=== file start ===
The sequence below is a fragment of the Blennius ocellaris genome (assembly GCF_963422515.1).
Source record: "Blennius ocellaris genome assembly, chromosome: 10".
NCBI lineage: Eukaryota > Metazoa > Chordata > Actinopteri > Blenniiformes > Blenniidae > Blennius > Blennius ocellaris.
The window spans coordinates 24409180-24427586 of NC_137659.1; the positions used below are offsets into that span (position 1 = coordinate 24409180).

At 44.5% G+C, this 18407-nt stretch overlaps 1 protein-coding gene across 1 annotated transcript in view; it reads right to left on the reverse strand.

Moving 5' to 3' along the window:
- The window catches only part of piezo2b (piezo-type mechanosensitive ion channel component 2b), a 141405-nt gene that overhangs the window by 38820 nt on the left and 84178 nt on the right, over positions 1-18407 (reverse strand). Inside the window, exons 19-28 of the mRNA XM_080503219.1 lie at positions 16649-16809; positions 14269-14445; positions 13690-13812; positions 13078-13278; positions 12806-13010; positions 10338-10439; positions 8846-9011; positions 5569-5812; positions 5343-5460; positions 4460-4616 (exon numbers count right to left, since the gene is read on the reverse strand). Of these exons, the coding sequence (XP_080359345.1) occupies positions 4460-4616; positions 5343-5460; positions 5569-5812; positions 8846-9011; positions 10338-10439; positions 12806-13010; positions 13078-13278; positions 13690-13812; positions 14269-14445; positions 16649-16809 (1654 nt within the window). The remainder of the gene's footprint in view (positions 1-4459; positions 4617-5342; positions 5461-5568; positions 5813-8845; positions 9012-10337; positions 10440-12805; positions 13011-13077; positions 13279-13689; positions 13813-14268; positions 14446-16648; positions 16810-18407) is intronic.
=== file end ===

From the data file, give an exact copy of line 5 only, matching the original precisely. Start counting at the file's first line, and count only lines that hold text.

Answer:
At 44.5% G+C, this 18407-nt stretch overlaps 1 protein-coding gene across 1 annotated transcript in view; it reads right to left on the reverse strand.